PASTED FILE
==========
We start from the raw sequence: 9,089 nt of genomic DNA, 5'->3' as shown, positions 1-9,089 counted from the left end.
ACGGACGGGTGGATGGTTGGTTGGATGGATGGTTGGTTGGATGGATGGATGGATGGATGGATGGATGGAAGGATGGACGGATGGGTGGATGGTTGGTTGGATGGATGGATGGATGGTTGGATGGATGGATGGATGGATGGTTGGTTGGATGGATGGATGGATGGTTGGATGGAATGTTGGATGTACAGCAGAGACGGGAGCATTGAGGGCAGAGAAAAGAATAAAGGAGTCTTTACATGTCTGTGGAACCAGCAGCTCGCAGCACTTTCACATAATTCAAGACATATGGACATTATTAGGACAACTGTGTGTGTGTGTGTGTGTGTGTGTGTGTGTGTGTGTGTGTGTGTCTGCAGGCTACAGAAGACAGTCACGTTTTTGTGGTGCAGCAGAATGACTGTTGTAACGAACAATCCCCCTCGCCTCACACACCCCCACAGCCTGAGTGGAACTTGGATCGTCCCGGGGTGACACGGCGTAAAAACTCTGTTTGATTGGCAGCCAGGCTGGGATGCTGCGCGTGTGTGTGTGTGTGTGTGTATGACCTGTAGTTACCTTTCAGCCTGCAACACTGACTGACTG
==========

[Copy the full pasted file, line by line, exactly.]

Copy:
We start from the raw sequence: 9,089 nt of genomic DNA, 5'->3' as shown, positions 1-9,089 counted from the left end.
ACGGACGGGTGGATGGTTGGTTGGATGGATGGTTGGTTGGATGGATGGATGGATGGATGGATGGATGGAAGGATGGACGGATGGGTGGATGGTTGGTTGGATGGATGGATGGATGGTTGGATGGATGGATGGATGGATGGTTGGTTGGATGGATGGATGGATGGTTGGATGGAATGTTGGATGTACAGCAGAGACGGGAGCATTGAGGGCAGAGAAAAGAATAAAGGAGTCTTTACATGTCTGTGGAACCAGCAGCTCGCAGCACTTTCACATAATTCAAGACATATGGACATTATTAGGACAACTGTGTGTGTGTGTGTGTGTGTGTGTGTGTGTGTGTGTGTGTGTGTCTGCAGGCTACAGAAGACAGTCACGTTTTTGTGGTGCAGCAGAATGACTGTTGTAACGAACAATCCCCCTCGCCTCACACACCCCCACAGCCTGAGTGGAACTTGGATCGTCCCGGGGTGACACGGCGTAAAAACTCTGTTTGATTGGCAGCCAGGCTGGGATGCTGCGCGTGTGTGTGTGTGTGTGTGTATGACCTGTAGTTACCTTTCAGCCTGCAACACTGACTGACTG